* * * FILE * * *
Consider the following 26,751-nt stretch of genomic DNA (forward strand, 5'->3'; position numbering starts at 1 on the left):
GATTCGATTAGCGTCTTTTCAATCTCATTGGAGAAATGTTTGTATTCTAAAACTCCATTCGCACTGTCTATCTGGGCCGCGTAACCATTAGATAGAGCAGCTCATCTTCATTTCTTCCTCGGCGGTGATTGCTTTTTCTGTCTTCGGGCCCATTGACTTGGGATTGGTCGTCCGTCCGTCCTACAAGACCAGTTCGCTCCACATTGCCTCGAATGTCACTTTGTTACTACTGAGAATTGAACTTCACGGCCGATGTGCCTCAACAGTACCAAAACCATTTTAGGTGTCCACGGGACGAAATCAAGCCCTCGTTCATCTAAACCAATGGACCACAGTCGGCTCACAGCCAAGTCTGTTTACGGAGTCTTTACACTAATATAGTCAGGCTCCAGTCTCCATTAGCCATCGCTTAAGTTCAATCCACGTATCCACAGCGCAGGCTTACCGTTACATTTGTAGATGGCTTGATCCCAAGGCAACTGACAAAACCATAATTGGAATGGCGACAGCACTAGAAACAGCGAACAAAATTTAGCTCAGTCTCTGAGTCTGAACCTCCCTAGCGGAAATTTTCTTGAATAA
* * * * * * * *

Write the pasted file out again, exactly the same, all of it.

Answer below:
Consider the following 26,751-nt stretch of genomic DNA (forward strand, 5'->3'; position numbering starts at 1 on the left):
GATTCGATTAGCGTCTTTTCAATCTCATTGGAGAAATGTTTGTATTCTAAAACTCCATTCGCACTGTCTATCTGGGCCGCGTAACCATTAGATAGAGCAGCTCATCTTCATTTCTTCCTCGGCGGTGATTGCTTTTTCTGTCTTCGGGCCCATTGACTTGGGATTGGTCGTCCGTCCGTCCTACAAGACCAGTTCGCTCCACATTGCCTCGAATGTCACTTTGTTACTACTGAGAATTGAACTTCACGGCCGATGTGCCTCAACAGTACCAAAACCATTTTAGGTGTCCACGGGACGAAATCAAGCCCTCGTTCATCTAAACCAATGGACCACAGTCGGCTCACAGCCAAGTCTGTTTACGGAGTCTTTACACTAATATAGTCAGGCTCCAGTCTCCATTAGCCATCGCTTAAGTTCAATCCACGTATCCACAGCGCAGGCTTACCGTTACATTTGTAGATGGCTTGATCCCAAGGCAACTGACAAAACCATAATTGGAATGGCGACAGCACTAGAAACAGCGAACAAAATTTAGCTCAGTCTCTGAGTCTGAACCTCCCTAGCGGAAATTTTCTTGAATAA